The last two years of medical school comprise valuable clinical rotations. Clinical rotations are an integral part of medical education, as they offer an opportunity to gain hands-on clinical experience by working in a hospital setting. These rotations are also popularly known as clinical clerkships and clinical training. Clinical rotations are very similar to having a full-time job, even though there is no compensation. Still, students in rotation may have to work for longer hours, similar to a resident or a practicing doctor. This transition that clinical rotations offer makes a significant phase in the life of a future doctor.
In this article, we’ll make you familiar with the role of clinical rotation in medical education.
Let’s get straight into it.
Clinical rotations take medical education to the next level as the student’s transition from being medical students to medical doctors. Here is the role of clinical rotations in medical education:
Helps Develop Clinical Skills Through Experience
Excellent clinical skills make perfect medical professionals. Thus, clinical skills and training in medical education start early with clinical rotations. The students in rotations work under the supervision of trained and expert medical professional that promotes clinical training.
Chance to Apply Medical School Studies Into Practice
Clinical rotations are the final and most crucial phase of the medical school journey. These rotations typically span from semester 6 to 10, the last two years of medical education.
The students, during rotation, shadow a physician or a resident at teaching hospitals with access to work with real patients, leading to hands-on experience in clinical medicine. Since this is students’ first hands-on experience interacting with patients, they are also encouraged to apply classroom learnings into practice to ensure the holistic development of future medical professionals.
An Opportunity to Find a Specialty Through Elective Rotations
The clinical experience gained by the students in rotations comes from two types of rotations: core and elective clinical rotations.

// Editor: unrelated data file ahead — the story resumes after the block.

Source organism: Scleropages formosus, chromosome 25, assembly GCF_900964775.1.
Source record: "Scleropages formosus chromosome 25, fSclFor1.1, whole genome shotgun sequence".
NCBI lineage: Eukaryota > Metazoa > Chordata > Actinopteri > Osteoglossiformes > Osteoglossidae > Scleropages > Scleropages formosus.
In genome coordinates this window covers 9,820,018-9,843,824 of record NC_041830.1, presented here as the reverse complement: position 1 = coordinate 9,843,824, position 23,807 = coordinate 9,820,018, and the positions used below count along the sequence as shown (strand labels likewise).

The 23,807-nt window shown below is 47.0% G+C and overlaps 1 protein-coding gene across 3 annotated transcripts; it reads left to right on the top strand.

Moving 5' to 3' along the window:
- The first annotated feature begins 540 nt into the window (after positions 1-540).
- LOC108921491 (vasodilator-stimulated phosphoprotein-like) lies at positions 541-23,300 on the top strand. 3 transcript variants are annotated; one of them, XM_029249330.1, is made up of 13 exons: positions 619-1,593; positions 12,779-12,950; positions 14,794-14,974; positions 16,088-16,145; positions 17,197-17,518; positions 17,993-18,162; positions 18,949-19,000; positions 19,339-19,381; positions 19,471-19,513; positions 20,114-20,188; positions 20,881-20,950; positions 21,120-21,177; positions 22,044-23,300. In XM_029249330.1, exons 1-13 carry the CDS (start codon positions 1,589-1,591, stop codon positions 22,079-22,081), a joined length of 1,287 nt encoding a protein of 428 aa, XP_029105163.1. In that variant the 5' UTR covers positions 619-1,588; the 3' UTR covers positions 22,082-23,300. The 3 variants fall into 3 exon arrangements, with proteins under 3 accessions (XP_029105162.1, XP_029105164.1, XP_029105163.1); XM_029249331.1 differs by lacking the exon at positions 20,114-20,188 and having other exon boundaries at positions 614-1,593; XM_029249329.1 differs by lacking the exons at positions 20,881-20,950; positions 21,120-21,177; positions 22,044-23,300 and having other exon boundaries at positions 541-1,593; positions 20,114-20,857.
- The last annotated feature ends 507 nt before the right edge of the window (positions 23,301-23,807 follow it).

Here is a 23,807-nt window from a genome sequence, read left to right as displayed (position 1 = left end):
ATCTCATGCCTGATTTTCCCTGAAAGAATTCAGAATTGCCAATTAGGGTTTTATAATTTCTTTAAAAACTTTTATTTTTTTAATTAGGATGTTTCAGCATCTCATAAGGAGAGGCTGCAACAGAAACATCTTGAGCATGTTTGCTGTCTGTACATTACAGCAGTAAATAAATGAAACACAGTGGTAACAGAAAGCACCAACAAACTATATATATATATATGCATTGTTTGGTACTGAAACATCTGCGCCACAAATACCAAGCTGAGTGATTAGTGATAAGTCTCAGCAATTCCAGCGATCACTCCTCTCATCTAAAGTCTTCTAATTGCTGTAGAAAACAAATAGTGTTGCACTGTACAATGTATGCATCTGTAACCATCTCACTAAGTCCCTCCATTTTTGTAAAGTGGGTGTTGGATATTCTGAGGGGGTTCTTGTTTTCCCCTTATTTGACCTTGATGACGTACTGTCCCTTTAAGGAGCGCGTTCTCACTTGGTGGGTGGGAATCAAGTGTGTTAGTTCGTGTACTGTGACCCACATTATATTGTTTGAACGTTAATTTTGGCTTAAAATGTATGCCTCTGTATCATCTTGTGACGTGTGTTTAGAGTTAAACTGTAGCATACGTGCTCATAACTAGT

Typically, 42 weeks of core clinical rotations are offered in family medicine, psychiatry, internal medicine, surgery, obstetrics and gynecology, and pediatrics. The elective clinical rotations are 30 weeks long, allowing the students to explore different specialties for their medical careers. Most popular and highly recommended electives include Cardiology, Neurology, Pathology, Emergency Medicine, Radiology, Urology, and Anesthesiology.
Thus, with an array of medical specialties offered, the students can opt for an elective rotation that matches their future objectives.
Facilitate Transition of Medical Students into Practicing Doctors
Medicine is a practice-oriented field. Even though it involves the study of medical theories, it is important to obtain experience to become a doctor. When medical students reach the final years of medical education, they become fully equipped with theoretical knowledge and practical skills to act as a physician. Hence, clinical rotations are the best tool for a seamless transition of the student into a doctor.
Typically in the US, Canada, or the Caribbean, the first two years of medical school are classroom-oriented, academic learning through lectures. During the initial years of medical school, the theoretical learnings offer a solid foundation to build advanced medical knowledge, including clinical skill development and clinical training. After which, the students are encouraged to shadow physicians and residents during clinical rotations.
If you aspire to enter the dynamic and ever-growing medicine field, an Basic Sciences MD program can help you. Log on to our website and learn more about the clinical rotations in the MD program!